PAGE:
One Size Does Not Fit All

Often, people think bigger is better when it comes to TV screen size; but that is only true to a point. A large TV in a small room will seem awkward and may make watching TV uncomfortable. On the other hand, a TV that is too small will force you to squint to make out details and pull you out of the experience of what you are watching. Making the right decision about the size of your television is the first step in TV buying.

TVs range in size from 5 inches up to 64 inches and greater. TVs are measured by their screen size. This measurement is made diagonally across the viewing area. You can use this measurement to help you decide which size is right for the space you'll be using.


Photo courtesy Panasonic and Matsushita Electric Corporation of America
TV size is measured diagonally across the viewing area.

Start by mentally placing the TV in the room. Unless it's a flat-panel, a TV usually gets deeper and heavier as the screen gets larger. Make considerations for height, width and depth when placing it in the room. Make sure your location is reasonably close to a good power source.

Once you've placed the TV, measure the distance from your couch or viewing area. There is a formula to calculate the optimum screen size based on the viewing distance. Different TV sources alter the equation. The formula is simple:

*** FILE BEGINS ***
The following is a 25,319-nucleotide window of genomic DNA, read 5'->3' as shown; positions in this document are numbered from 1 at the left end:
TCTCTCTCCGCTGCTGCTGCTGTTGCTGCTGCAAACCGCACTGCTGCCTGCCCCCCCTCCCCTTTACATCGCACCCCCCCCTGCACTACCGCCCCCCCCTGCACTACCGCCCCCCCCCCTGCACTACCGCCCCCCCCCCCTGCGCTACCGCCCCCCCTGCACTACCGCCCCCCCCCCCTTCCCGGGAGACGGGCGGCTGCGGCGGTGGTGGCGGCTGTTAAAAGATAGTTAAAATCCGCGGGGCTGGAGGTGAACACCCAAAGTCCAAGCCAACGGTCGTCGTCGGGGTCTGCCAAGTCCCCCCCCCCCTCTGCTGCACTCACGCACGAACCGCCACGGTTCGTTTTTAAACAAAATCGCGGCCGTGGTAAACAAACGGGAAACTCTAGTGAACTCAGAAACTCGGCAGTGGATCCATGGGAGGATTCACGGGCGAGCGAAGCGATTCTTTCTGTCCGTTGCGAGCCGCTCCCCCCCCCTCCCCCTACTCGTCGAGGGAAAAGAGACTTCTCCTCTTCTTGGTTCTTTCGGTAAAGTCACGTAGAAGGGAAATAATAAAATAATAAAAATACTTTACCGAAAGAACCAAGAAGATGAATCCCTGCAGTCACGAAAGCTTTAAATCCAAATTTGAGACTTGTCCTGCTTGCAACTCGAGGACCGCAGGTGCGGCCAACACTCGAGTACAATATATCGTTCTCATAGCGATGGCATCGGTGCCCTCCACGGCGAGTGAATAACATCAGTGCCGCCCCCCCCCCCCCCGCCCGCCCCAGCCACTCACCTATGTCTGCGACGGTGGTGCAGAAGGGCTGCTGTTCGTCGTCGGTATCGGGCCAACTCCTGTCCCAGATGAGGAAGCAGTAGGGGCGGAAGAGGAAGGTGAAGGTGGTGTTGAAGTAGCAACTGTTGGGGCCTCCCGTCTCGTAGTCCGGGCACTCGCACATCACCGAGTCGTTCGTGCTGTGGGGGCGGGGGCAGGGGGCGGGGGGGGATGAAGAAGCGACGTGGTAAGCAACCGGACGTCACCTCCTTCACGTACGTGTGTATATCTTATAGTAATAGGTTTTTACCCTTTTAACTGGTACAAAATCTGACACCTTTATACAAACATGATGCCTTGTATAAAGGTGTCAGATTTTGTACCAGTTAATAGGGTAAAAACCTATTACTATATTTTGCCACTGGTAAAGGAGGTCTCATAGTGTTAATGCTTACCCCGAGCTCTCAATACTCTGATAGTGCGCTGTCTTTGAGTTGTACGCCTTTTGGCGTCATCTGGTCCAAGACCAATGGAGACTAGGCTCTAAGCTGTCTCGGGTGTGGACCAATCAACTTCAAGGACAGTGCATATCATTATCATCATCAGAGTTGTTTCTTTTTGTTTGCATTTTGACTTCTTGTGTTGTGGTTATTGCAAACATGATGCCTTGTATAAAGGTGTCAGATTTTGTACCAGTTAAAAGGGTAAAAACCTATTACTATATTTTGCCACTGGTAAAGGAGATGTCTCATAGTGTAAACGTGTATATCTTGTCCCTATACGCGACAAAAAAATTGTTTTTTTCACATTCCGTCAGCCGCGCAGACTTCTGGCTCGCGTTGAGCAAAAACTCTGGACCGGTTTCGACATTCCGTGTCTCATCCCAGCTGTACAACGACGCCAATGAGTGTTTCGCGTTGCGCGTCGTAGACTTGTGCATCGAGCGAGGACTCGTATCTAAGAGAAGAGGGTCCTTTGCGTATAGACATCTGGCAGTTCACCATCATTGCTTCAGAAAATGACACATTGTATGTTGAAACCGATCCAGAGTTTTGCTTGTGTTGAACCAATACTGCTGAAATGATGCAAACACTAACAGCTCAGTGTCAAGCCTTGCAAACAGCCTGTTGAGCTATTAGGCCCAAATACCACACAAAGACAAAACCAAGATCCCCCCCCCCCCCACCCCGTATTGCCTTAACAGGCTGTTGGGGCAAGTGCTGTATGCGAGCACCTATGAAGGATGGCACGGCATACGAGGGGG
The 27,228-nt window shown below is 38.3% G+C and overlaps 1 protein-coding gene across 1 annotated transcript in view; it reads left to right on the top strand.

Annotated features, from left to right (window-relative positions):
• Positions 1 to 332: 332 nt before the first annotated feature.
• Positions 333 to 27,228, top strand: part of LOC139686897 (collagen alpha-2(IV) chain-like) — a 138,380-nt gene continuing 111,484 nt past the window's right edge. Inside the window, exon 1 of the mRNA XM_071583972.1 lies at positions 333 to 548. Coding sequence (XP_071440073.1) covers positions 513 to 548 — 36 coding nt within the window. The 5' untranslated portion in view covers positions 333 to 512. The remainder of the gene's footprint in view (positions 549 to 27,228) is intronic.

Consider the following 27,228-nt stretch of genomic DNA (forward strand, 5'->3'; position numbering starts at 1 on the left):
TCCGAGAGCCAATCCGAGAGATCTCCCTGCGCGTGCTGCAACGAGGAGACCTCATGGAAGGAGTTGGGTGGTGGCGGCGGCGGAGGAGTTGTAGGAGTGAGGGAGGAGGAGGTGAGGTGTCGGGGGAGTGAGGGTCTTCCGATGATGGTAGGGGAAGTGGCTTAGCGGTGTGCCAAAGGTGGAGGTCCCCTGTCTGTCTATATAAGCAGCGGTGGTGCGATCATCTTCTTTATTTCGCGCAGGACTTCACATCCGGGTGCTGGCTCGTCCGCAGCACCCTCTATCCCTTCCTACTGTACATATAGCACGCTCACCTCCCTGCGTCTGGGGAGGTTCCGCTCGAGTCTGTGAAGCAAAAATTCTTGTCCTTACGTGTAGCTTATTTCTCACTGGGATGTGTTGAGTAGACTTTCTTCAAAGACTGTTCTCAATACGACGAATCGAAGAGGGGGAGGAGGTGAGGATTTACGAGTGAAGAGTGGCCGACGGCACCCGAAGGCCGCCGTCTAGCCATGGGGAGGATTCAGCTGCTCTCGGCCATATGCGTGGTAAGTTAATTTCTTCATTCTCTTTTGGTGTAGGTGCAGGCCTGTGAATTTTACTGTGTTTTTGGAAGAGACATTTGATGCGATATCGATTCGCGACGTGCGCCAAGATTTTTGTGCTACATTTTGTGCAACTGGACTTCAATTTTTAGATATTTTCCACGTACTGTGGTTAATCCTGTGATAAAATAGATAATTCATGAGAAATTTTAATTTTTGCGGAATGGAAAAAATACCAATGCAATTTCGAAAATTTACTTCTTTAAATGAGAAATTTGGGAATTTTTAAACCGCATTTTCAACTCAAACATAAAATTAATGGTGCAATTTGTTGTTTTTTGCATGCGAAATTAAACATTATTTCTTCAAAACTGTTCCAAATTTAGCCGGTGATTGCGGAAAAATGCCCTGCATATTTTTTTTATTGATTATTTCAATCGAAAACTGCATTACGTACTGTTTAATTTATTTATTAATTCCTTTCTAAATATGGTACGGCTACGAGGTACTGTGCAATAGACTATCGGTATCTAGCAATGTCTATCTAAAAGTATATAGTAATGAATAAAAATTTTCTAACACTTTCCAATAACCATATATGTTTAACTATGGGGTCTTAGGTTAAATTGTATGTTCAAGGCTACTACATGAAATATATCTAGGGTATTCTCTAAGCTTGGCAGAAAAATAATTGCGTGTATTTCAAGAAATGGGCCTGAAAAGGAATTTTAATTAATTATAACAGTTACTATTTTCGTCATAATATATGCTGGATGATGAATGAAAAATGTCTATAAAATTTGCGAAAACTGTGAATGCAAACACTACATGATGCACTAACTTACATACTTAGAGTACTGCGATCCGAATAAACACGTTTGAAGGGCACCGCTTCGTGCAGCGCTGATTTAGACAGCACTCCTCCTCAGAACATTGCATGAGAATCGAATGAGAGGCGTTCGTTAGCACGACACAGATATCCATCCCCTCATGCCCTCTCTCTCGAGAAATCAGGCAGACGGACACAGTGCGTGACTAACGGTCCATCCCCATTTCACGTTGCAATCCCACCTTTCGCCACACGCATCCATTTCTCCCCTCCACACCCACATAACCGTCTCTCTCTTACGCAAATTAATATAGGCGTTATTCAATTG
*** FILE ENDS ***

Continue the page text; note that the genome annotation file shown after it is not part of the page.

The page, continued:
Source
Calculation
Cable
Antenna
Video tape
Multiply the number of feet between you and the screen by 4 inches.
DVD
Satellite
Multiply the number of feet between you and the screen by 6 inches.
HDTV Multiply the number of feet between you and the screen by 7 inches.

Of course, very few of us watch only one kind of TV. Use the chart above as a guide to find an average distance and screen size that is appropriate for your needs.

If you already have an entertainment center or armoire that you don't plan to replace, then you will be limited to the TV size it can hold. Remember, when fitting a TV into a piece of furniture, you need to consider depth and weight in addition to height and width. You should also factor in a couple of inches into your measurement to allow for proper ventilation for the new set.

Flat-panel TVs are growing in popularity because you can get a larger screen with a smaller footprint, or even hang the TV on the wall, so space is less of a concern. Ventilation is still important, though, especially for plasmas, which generate a lot of heat.


Photo courtesy Sony
A 32-inch CRT TV is great for a simple home theater or living room set-up.

Generally speaking, 27 inches or less is good for a bedroom or secondary television. Thirty-two inches and larger is a nice size for a family television or entertainment center.